“People will voluntarily give up their privacy.” And while Harari acknowledges the dangers these developments could bring, he also sees the potential for a future that goes beyond the humanist literature that has historically warned us that transgressing natural limits invites catastrophe.“Humans are now about to do something that natural selection never managed to do, which is to create inorganic life – AI.Writing from Brussels, Florian Lang worries that the Eastern European nations ― Poland, Hungary, the Czech Republic and Slovakia ― that were some of the latest to join the EU in the wake of the Cold War “have not only throttled the speed of the European car but, also changed it into reverse gear” by promoting anti-Muslim and anti-immigrant sentiment and eroding civil liberties.Writing from Paris, Natalie Nougayrède warns that it is no exaggeration to say that the French republic is in danger in the upcoming elections as Marine Le Pen’s right-wing National Front sees recent advances in the polls.France’s upcoming presidential election is not just a battle for the Élysée Palace ― it amounts to a redefinition of a collective identity and a nation’s role in the world in the 21st century.”Even if Le Pen falls short at the polls as Geert Wilders did in last week’s Dutch elections, Cas Mudde writes that the swell of authoritarianism and nativism exemplified by leaders like Le Pen and Wilders isn’t confined to anti-establishment parties.
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Channel 4 was shocked to learn last week that it was one of several brands running ads against extremist content on YouTube.“We got a call from The Times last week.“We immediately instructed all our ads to be pulled on the basis that it’s not a safe environment at the moment.”Brooke, who said approximately 5 percent of Channel 4’s ad spend goes towards YouTube, often pre-roll ads for Channel 4’s shows, voices a feeling familiar to media companies during this latest furore around brand safety: “If this happened in established media then we would be crucified.”Google, for its part, looks to be making good on its promises to raise the bar on ad policies, increase brand safety controls and improve transparency.Our ads have been appearing against content that is, at best, extremely offensive and, at worse, extraordinarily offensive to Channel 4’s core values.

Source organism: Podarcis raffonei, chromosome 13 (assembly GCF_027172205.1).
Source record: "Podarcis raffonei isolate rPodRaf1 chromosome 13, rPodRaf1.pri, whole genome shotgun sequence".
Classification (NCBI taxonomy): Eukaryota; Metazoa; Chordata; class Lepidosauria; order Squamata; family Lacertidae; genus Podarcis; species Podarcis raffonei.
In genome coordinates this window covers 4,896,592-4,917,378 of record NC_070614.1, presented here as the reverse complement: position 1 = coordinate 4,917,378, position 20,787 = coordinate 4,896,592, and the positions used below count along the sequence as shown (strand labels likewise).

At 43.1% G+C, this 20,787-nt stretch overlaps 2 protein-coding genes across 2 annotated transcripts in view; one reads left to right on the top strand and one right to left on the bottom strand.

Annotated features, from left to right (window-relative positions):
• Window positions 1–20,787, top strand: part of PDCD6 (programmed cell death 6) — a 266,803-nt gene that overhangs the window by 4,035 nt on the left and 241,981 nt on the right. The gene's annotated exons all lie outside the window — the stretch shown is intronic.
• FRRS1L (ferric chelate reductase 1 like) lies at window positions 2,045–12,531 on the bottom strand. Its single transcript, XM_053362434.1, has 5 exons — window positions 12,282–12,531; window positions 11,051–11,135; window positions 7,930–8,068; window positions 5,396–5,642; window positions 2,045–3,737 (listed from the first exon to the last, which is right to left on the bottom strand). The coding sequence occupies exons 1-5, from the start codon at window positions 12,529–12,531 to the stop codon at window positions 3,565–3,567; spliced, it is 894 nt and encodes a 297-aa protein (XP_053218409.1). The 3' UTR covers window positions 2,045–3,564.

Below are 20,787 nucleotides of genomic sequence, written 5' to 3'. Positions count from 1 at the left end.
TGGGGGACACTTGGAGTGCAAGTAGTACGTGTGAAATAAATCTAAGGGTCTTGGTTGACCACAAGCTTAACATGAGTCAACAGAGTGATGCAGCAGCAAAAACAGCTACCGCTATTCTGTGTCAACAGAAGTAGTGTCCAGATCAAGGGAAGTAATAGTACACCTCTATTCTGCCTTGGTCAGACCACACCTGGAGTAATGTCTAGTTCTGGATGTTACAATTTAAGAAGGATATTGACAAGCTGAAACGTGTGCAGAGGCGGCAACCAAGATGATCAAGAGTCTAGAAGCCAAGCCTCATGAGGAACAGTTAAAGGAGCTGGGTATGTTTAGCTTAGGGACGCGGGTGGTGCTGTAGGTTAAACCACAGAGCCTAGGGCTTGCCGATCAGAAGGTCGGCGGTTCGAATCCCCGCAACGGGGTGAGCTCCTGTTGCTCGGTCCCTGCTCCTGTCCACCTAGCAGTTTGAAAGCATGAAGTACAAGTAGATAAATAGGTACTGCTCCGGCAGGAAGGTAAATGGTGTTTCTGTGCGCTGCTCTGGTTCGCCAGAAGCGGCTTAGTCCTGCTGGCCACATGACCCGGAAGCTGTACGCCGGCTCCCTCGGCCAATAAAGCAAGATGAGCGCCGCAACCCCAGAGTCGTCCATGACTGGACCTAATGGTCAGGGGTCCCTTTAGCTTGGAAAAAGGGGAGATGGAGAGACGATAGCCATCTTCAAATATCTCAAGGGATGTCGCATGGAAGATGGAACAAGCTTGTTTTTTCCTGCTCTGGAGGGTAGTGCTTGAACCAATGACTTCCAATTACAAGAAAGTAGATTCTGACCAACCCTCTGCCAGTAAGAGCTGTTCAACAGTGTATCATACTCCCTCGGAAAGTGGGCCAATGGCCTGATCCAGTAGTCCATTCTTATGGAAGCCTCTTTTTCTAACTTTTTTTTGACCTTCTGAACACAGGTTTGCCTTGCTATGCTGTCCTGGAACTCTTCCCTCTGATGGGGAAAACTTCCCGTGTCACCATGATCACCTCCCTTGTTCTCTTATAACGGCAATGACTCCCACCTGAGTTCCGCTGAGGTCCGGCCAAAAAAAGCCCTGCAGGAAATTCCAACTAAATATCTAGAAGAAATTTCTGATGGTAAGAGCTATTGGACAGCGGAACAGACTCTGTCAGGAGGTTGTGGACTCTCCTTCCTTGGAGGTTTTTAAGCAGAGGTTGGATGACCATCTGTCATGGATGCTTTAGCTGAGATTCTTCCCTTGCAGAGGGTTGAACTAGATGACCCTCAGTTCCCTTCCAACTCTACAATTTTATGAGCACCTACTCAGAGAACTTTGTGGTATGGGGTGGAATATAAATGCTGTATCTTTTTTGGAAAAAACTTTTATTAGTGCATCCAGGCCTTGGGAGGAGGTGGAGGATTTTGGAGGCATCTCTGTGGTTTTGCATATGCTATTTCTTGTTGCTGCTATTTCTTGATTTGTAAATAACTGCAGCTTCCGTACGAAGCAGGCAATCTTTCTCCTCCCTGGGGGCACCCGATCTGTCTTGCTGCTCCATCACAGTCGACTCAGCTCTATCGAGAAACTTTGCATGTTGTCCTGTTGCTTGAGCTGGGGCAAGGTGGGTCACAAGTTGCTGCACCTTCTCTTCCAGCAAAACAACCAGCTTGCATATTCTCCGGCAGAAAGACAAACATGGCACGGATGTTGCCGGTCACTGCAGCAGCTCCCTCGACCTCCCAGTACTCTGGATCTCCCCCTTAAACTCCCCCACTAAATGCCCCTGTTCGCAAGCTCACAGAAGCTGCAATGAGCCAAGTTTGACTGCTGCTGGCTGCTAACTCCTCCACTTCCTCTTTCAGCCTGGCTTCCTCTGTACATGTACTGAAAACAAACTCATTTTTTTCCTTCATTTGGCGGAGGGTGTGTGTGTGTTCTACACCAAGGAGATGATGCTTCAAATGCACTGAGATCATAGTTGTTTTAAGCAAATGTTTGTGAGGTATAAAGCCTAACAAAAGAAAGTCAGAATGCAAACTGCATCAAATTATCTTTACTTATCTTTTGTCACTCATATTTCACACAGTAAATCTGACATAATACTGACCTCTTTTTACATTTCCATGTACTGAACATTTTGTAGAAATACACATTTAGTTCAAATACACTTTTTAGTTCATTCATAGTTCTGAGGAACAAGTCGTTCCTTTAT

(Reuters) – Ride services company Uber Technologies has been thrust deeper into turmoil with the departure of company president Jeff Jones, a marketing expert hired to help soften its often abrasive image.Jones quit less than seven months after joining the San Francisco company, an Uber spokesman said on Sunday.In a statement to Reuters, Jones said he could not continue as president of a business with which he was incompatible.“I joined Uber because of its mission, and the challenge to build global capabilities that would help the company mature and thrive long term,” Jones said.“It is now clear, however, that the beliefs and approach to leadership that have guided my career are inconsistent with what I saw and experienced at Uber, and I can no longer continue as president of the ride sharing business,” he added.Jones wished the “thousands of amazing people at the company” well.Jones’ role was put into question after Uber earlier this month launched a search for a chief operating officer to help run the company alongside Chief Executive Travis Kalanick.Jones had been performing some of those COO responsibilities.He joined Uber from Target, where he was chief marketing officer and is credited with modernizing the retailer’s brand.“We want to thank Jeff for his six months at the company and wish him all the best,” an Uber spokesman said in an emailed statement.Uber’s vice president of maps and business platform, Brian McClendon, said separately he plans to leave the company at the end of the month to explore politics.“I’ll be staying on as an adviser,” McClendon said in a statement to Reuters.“This fall’s election and the current fiscal crisis in Kansas is driving me to more fully participate in our democracy.”Jones and McClendon are the latest in a string of high-level executives to leave the company.Last month, engineering executive Amit Singhal was asked to resign due to a sexual harassment allegation stemming from his previous job at Alphabet Inc’s Google.Earlier this month, Ed Baker, Uber’s vice president of product and growth, and Charlie Miller, Uber’s famed security researcher, departed.Technology news site Recode first reported Jones’ departure on Sunday.Uber, while it has long had a reputation as an aggressive and unapologetic startup, has been battered with multiple controversies over the last several weeks that have put Kalanick’s leadership capabilities and the company’s future into question.A former Uber employee last month published a blog post describing a workplace where sexual harassment was common and went unpunished.The blog post prompted an internal investigation that is being led by former U.S. Attorney General Eric Holder.Then, Bloomberg released a video that showed Kalanick berating an Uber driver who had complained about cuts to rates paid to drivers, resulting in Kalanick making a public apology.And earlier this month Uber confirmed it had used a secret technology program dubbed “Greyball,” which effectively changes the app view for specific riders, to evade authorities in cities where the service has been banned.